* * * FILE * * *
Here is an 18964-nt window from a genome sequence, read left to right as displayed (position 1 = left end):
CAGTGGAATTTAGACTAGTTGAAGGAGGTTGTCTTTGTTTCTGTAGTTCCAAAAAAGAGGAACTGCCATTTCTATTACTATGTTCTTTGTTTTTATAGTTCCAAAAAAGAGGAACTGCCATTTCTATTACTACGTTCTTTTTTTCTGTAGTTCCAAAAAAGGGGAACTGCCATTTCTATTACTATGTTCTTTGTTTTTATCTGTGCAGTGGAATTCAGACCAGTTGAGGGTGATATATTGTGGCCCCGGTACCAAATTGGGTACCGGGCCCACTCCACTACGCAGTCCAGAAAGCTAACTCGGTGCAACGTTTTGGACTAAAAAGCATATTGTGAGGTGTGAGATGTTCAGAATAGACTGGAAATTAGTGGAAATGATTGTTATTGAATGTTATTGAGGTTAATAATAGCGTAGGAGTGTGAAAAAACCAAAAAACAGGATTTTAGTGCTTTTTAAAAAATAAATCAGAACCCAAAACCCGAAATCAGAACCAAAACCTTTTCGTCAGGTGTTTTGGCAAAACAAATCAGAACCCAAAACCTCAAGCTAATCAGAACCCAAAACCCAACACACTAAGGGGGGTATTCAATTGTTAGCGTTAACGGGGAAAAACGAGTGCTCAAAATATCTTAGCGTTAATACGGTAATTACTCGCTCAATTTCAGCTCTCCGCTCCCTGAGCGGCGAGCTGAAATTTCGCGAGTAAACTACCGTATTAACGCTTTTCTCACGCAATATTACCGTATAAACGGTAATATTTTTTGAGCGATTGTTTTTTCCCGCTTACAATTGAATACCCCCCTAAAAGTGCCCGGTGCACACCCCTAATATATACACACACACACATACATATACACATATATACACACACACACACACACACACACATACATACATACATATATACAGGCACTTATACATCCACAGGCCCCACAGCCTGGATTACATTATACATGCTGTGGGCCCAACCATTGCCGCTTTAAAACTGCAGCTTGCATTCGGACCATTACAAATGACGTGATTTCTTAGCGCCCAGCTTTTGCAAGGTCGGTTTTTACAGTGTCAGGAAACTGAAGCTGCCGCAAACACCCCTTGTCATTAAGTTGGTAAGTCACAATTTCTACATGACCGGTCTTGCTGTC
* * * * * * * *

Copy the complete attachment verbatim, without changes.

Here is an 18964-nt window from a genome sequence, read left to right as displayed (position 1 = left end):
CAGTGGAATTTAGACTAGTTGAAGGAGGTTGTCTTTGTTTCTGTAGTTCCAAAAAAGAGGAACTGCCATTTCTATTACTATGTTCTTTGTTTTTATAGTTCCAAAAAAGAGGAACTGCCATTTCTATTACTACGTTCTTTTTTTCTGTAGTTCCAAAAAAGGGGAACTGCCATTTCTATTACTATGTTCTTTGTTTTTATCTGTGCAGTGGAATTCAGACCAGTTGAGGGTGATATATTGTGGCCCCGGTACCAAATTGGGTACCGGGCCCACTCCACTACGCAGTCCAGAAAGCTAACTCGGTGCAACGTTTTGGACTAAAAAGCATATTGTGAGGTGTGAGATGTTCAGAATAGACTGGAAATTAGTGGAAATGATTGTTATTGAATGTTATTGAGGTTAATAATAGCGTAGGAGTGTGAAAAAACCAAAAAACAGGATTTTAGTGCTTTTTAAAAAATAAATCAGAACCCAAAACCCGAAATCAGAACCAAAACCTTTTCGTCAGGTGTTTTGGCAAAACAAATCAGAACCCAAAACCTCAAGCTAATCAGAACCCAAAACCCAACACACTAAGGGGGGTATTCAATTGTTAGCGTTAACGGGGAAAAACGAGTGCTCAAAATATCTTAGCGTTAATACGGTAATTACTCGCTCAATTTCAGCTCTCCGCTCCCTGAGCGGCGAGCTGAAATTTCGCGAGTAAACTACCGTATTAACGCTTTTCTCACGCAATATTACCGTATAAACGGTAATATTTTTTGAGCGATTGTTTTTTCCCGCTTACAATTGAATACCCCCCTAAAAGTGCCCGGTGCACACCCCTAATATATACACACACACACATACATATACACATATATACACACACACACACACACACACACATACATACATACATATATACAGGCACTTATACATCCACAGGCCCCACAGCCTGGATTACATTATACATGCTGTGGGCCCAACCATTGCCGCTTTAAAACTGCAGCTTGCATTCGGACCATTACAAATGACGTGATTTCTTAGCGCCCAGCTTTTGCAAGGTCGGTTTTTACAGTGTCAGGAAACTGAAGCTGCCGCAAACACCCCTTGTCATTAAGTTGGTAAGTCACAATTTCTACATGACCGGTCTTGCTGTC